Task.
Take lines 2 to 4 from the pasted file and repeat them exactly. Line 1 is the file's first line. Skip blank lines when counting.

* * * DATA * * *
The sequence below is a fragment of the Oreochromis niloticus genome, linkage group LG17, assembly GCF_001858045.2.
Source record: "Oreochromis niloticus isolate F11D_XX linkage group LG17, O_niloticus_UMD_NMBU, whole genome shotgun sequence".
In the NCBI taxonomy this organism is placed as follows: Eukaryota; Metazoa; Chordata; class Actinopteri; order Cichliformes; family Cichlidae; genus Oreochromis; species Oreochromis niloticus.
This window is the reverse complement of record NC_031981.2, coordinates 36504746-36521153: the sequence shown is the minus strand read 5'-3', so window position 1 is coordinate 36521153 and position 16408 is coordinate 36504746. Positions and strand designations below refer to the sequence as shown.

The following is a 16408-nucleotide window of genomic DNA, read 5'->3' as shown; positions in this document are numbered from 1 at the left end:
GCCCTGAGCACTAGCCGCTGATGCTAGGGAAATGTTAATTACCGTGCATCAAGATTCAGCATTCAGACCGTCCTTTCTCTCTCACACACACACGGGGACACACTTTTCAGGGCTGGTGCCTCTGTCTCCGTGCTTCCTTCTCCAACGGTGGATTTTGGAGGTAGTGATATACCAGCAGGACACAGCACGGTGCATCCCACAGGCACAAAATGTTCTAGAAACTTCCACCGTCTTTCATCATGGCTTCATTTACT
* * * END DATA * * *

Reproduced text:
Source record: "Oreochromis niloticus isolate F11D_XX linkage group LG17, O_niloticus_UMD_NMBU, whole genome shotgun sequence".
In the NCBI taxonomy this organism is placed as follows: Eukaryota; Metazoa; Chordata; class Actinopteri; order Cichliformes; family Cichlidae; genus Oreochromis; species Oreochromis niloticus.
This window is the reverse complement of record NC_031981.2, coordinates 36504746-36521153: the sequence shown is the minus strand read 5'-3', so window position 1 is coordinate 36521153 and position 16408 is coordinate 36504746. Positions and strand designations below refer to the sequence as shown.